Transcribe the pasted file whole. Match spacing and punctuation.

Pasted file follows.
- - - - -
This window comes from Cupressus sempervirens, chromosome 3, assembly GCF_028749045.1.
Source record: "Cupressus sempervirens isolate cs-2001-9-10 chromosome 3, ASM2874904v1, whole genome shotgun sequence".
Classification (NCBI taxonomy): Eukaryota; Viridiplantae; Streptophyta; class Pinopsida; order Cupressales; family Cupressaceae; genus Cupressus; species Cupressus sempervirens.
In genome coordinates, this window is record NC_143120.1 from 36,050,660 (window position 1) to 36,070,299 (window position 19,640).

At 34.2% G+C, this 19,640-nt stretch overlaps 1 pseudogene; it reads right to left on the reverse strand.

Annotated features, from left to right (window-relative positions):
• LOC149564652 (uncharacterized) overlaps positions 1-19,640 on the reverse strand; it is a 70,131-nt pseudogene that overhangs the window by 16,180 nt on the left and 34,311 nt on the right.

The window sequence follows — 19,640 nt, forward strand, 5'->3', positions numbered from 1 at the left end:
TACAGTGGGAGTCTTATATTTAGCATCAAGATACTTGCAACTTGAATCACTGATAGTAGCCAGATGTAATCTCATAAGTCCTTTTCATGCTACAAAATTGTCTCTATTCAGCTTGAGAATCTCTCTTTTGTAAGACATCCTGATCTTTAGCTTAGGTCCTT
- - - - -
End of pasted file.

This window comes from Cupressus sempervirens, chromosome 3, assembly GCF_028749045.1.
Source record: "Cupressus sempervirens isolate cs-2001-9-10 chromosome 3, ASM2874904v1, whole genome shotgun sequence".
Classification (NCBI taxonomy): Eukaryota; Viridiplantae; Streptophyta; class Pinopsida; order Cupressales; family Cupressaceae; genus Cupressus; species Cupressus sempervirens.
In genome coordinates, this window is record NC_143120.1 from 36,050,660 (window position 1) to 36,070,299 (window position 19,640).

At 34.2% G+C, this 19,640-nt stretch overlaps 1 pseudogene; it reads right to left on the reverse strand.

Annotated features, from left to right (window-relative positions):
• LOC149564652 (uncharacterized) overlaps positions 1-19,640 on the reverse strand; it is a 70,131-nt pseudogene that overhangs the window by 16,180 nt on the left and 34,311 nt on the right.

The window sequence follows — 19,640 nt, forward strand, 5'->3', positions numbered from 1 at the left end:
TACAGTGGGAGTCTTATATTTAGCATCAAGATACTTGCAACTTGAATCACTGATAGTAGCCAGATGTAATCTCATAAGTCCTTTTCATGCTACAAAATTGTCTCTATTCAGCTTGAGAATCTCTCTTTTGTAAGACATCCTGATCTTTAGCTTAGGTCCTT